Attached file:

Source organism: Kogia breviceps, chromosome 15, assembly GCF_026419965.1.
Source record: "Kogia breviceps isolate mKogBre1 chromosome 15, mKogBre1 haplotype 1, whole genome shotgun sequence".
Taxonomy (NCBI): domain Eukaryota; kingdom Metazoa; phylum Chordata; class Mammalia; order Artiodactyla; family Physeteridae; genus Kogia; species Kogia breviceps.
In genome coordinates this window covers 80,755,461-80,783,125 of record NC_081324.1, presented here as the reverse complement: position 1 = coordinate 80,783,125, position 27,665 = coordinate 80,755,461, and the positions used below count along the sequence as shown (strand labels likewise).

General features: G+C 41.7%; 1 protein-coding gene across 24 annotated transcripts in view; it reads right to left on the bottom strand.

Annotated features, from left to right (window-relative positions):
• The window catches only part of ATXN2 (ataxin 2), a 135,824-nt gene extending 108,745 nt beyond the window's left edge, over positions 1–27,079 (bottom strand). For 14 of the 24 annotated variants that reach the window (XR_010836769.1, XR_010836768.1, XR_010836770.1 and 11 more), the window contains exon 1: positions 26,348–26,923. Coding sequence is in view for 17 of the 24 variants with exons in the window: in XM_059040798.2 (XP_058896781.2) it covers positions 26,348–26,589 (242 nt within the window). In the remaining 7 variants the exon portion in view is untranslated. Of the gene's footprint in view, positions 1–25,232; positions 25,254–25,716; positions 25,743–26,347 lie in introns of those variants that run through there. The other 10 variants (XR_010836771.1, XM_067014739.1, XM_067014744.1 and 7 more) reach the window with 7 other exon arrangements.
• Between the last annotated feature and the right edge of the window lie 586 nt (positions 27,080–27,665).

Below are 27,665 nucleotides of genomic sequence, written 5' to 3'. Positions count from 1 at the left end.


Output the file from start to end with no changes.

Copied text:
Source organism: Kogia breviceps, chromosome 15, assembly GCF_026419965.1.
Source record: "Kogia breviceps isolate mKogBre1 chromosome 15, mKogBre1 haplotype 1, whole genome shotgun sequence".
Taxonomy (NCBI): domain Eukaryota; kingdom Metazoa; phylum Chordata; class Mammalia; order Artiodactyla; family Physeteridae; genus Kogia; species Kogia breviceps.
In genome coordinates this window covers 80,755,461-80,783,125 of record NC_081324.1, presented here as the reverse complement: position 1 = coordinate 80,783,125, position 27,665 = coordinate 80,755,461, and the positions used below count along the sequence as shown (strand labels likewise).

General features: G+C 41.7%; 1 protein-coding gene across 24 annotated transcripts in view; it reads right to left on the bottom strand.

Annotated features, from left to right (window-relative positions):
• The window catches only part of ATXN2 (ataxin 2), a 135,824-nt gene extending 108,745 nt beyond the window's left edge, over positions 1–27,079 (bottom strand). For 14 of the 24 annotated variants that reach the window (XR_010836769.1, XR_010836768.1, XR_010836770.1 and 11 more), the window contains exon 1: positions 26,348–26,923. Coding sequence is in view for 17 of the 24 variants with exons in the window: in XM_059040798.2 (XP_058896781.2) it covers positions 26,348–26,589 (242 nt within the window). In the remaining 7 variants the exon portion in view is untranslated. Of the gene's footprint in view, positions 1–25,232; positions 25,254–25,716; positions 25,743–26,347 lie in introns of those variants that run through there. The other 10 variants (XR_010836771.1, XM_067014739.1, XM_067014744.1 and 7 more) reach the window with 7 other exon arrangements.
• Between the last annotated feature and the right edge of the window lie 586 nt (positions 27,080–27,665).

Below are 27,665 nucleotides of genomic sequence, written 5' to 3'. Positions count from 1 at the left end.